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Empathizing with the Enemy:
Emotion Regulation and Support for Humanitarian Aid in Intergroup Conflicts

WorkgroupSocial Processes
Duration10/2018 - open
Project description

In newspapers, television, and on the internet, reports on conflicts between groups are frequent. These reports often – intentionally and unintentionally – elicit negative emotions vis-à-vis the other group, which then further fuel the conflict. Based on video clips from media coverage and texts, this project investigates how dealing with these negative emotions affects empathy with and willingness to help members of an opposing group.

Intractable intergroup conflicts represent a serious challenge facing society. Therefore, research has devoted much attention to finding ways for conflict resolution. Over the last years, negative emotions that are elicited by the conflict – and that are frequently reinforced and perpetuated by media reports about them – have increasingly moved into researchers’ focus. More specifically, it has been investigated how distancing from one’s negative emotions affects the behavior of persons who belong to a group that is involved in the conflict. However, less attention has been devoted to the effects of other emotion regulation strategies, especially those that are capable of eliciting empathy with members of the opposing party.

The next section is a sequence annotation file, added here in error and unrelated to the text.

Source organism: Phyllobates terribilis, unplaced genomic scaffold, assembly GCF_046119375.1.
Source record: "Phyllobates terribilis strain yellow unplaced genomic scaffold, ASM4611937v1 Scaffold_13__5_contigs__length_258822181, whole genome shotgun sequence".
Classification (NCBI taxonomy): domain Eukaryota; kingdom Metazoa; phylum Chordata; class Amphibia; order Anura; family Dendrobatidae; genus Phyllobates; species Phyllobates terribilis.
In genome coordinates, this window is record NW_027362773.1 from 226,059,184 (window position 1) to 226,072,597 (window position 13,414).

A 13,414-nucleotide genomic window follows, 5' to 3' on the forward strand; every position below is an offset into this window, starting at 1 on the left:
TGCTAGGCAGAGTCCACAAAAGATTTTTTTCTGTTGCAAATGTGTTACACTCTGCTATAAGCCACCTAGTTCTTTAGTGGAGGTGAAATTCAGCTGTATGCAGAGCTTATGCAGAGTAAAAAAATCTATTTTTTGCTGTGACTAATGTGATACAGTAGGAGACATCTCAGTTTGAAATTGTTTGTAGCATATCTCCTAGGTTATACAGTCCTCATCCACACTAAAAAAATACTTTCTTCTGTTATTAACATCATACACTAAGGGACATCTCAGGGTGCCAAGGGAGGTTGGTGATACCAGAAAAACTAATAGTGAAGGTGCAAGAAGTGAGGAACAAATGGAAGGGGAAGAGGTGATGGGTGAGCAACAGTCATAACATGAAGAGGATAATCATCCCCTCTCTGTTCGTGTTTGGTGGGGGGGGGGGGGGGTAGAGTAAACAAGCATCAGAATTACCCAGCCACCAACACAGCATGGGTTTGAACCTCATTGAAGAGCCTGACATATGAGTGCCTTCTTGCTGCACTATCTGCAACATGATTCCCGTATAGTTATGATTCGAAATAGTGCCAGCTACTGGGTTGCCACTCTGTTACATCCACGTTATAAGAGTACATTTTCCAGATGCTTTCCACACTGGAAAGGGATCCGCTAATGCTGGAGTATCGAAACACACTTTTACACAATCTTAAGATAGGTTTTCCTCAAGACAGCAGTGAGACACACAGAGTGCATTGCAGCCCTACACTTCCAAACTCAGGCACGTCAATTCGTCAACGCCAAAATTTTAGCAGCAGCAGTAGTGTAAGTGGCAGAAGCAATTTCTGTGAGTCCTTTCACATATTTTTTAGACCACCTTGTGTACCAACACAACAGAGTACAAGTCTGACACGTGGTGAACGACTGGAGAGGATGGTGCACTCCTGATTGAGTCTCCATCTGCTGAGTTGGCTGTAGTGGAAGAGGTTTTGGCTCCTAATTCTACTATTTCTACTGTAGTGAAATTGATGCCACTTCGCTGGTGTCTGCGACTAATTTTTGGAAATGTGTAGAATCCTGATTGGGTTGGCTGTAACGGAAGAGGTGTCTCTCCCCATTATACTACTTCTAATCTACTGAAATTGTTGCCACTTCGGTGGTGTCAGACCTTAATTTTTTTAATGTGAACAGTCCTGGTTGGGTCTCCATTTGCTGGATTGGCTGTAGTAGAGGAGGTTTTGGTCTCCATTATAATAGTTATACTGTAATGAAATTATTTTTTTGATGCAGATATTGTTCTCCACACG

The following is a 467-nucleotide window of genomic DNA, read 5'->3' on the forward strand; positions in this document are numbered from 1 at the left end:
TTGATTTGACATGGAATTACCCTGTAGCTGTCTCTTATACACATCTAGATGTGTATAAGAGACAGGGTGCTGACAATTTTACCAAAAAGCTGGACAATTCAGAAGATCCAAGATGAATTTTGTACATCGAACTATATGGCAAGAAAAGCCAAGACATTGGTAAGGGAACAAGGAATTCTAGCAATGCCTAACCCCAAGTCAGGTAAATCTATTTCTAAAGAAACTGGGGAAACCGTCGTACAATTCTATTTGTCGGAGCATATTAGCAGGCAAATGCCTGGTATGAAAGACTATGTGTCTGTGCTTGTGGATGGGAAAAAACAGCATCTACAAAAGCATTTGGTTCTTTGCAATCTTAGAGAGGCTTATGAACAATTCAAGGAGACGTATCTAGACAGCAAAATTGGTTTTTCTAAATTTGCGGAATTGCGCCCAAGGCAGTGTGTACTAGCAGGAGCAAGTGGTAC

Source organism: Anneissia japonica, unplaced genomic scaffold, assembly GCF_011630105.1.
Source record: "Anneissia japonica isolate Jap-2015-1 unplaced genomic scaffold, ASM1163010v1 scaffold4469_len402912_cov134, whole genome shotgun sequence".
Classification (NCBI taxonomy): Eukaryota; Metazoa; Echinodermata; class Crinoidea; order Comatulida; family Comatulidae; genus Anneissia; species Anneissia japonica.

This project therefore investigates how different emotion regulation strategies affect empathy and willingness to help members of another group. To this end, we run experiments in which we, for example, use film-clips taken from reports about certain conflicts as well as longitudinal studies. In these studies and experiments, we specifically focus on the effects of integrative emotion regulation, which involves paying close attention to one’s emotions (i.e., treating them as valuable information) as well as exploring their causes. The findings derived from these studies can be used to develop interventions aimed at improving intergroup relations and are hence particularly relevant in situations where highly emotionally charged conflicts between groups exist.